I’m traveling on a flight home, laptop open and working, when the pilot’s voice comes over the speaker. He tells us that in order to get our delayed flight home before the airport’s curfew, we’ll need to travel at a higher speed. This means more turbulence, but it’s necessary to make up for lost time, and he expects the “fasten your seat belt” sign to be illuminated for the remainder of the flight. My fellow passengers and I will sacrifice a smooth ride and the ability to move about the cabin in order to avoid needing to land at a different airport.
Is it worth a bumpy ride to land sooner and be able to retrieve my car at my home airport? For me, yes. For my seatmate, who is clutching her armrest and is visibly concerned about the turbulence, perhaps this high-speed flight is not worth the tradeoff.
B2B marketers deal with tradeoffs on a daily basis: Focus on one tactic or campaign, or another? Is one event worth attending over another? Is the outcome worth the tradeoff? Here are some considerations to apply when you are making these decisions:
- Quality. Marketers are often asked to rush something through the execution process. This may mean not testing the concept, vendor or tactic. It may mean not running it by legal or branding, or not including sales in the process. Will the need for speed damage your brand or sacrifice quality? If the answer is yes, the tradeoff is not worth it: slowing down is advised.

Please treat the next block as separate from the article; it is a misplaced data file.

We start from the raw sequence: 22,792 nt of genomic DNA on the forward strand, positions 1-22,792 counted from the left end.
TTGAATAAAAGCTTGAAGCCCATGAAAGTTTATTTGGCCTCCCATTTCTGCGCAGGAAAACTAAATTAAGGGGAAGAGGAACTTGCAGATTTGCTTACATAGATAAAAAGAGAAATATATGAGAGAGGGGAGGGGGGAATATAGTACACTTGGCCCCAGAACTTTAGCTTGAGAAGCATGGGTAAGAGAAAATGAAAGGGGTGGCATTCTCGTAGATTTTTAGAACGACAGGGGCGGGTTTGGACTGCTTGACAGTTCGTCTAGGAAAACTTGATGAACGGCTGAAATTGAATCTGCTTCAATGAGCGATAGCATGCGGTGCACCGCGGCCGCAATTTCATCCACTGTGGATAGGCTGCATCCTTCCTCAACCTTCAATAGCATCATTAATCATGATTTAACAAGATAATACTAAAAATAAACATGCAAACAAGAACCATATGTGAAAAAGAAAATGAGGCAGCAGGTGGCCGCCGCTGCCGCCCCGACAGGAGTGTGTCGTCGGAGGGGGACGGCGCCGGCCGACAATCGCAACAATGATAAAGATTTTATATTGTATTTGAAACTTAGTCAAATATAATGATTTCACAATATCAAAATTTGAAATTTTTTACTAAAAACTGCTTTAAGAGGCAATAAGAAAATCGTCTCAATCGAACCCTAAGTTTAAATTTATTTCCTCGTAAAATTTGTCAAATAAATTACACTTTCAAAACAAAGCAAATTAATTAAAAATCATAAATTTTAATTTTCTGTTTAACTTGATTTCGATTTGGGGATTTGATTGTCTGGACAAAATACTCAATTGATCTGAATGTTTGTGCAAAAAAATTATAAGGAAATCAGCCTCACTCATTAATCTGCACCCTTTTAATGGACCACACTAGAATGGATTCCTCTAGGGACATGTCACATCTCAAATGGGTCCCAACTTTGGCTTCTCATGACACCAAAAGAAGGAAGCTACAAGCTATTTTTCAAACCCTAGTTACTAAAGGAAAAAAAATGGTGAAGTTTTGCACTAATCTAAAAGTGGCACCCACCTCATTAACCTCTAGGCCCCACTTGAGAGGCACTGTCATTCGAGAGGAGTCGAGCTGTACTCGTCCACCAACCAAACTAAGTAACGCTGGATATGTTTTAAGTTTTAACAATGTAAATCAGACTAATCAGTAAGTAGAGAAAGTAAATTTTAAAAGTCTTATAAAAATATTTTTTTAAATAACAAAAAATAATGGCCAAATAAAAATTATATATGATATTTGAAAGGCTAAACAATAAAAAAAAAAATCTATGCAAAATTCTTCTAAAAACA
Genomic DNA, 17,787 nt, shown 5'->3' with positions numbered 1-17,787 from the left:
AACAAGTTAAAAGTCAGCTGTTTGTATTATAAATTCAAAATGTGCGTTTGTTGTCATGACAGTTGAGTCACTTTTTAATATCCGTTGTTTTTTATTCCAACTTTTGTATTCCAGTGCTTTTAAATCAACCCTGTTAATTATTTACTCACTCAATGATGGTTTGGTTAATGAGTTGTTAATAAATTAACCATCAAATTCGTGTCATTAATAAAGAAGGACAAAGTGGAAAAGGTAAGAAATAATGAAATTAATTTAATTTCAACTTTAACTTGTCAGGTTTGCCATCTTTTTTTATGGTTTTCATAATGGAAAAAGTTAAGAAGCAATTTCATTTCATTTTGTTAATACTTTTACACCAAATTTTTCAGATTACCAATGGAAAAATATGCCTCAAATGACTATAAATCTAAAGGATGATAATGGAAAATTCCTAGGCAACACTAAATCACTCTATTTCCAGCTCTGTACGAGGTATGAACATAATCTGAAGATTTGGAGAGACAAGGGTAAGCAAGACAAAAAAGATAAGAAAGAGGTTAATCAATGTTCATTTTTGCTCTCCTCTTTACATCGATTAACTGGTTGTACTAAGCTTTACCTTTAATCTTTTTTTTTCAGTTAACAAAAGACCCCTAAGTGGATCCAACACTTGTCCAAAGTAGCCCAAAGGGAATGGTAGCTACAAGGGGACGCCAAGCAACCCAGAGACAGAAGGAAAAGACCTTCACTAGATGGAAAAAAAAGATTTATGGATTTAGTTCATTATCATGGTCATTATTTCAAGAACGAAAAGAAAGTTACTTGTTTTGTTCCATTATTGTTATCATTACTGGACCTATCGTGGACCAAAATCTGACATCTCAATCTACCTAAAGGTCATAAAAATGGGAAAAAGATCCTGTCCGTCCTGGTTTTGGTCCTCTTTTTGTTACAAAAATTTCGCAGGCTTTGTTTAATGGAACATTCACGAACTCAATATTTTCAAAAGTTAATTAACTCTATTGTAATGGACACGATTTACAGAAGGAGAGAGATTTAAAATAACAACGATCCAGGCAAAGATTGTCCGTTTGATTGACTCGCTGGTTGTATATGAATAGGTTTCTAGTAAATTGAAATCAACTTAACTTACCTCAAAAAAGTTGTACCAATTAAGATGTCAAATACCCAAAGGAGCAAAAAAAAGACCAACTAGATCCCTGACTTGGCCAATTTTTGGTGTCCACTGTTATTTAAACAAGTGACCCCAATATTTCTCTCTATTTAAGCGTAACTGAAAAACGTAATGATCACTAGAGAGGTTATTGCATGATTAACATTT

- Priorities. Marketers are busy and typically plan campaigns and programs far into the future. However, sales executives and management often ask the marketing team to consider executing different campaigns to accommodate their priorities. Will adding or replacing requested activities de-prioritize or delay executing programs the marketing team has set measurable objectives against? If the answer is yes, the tradeoff is not worth it unless priorities and expectations are reset with marketing leadership and all stakeholders are involved in the decisionmaking process.
- Performance. Marketing has a responsibility to create and support demand and influence revenue for the organization. If the tradeoff will affect engagement or conversion rates, the decision must be weighed carefully. The demand waterfall will be affected by incremental changes – negative or positively. Marketing organizations must protect their performance results to ensure positive a positive impact on the demand waterfall.
The SiriusDecisions Demand Creation Framework explains how to create a 12-month demand center plan to support an integrated campaign. However, to support additional ongoing requests (possible tradeoffs), an organization must develop rapid response as well as perpetual demand creation capabilities. Every tradeoff must be considered and discussed by all stakeholders to ensure the right decision for the organization is made.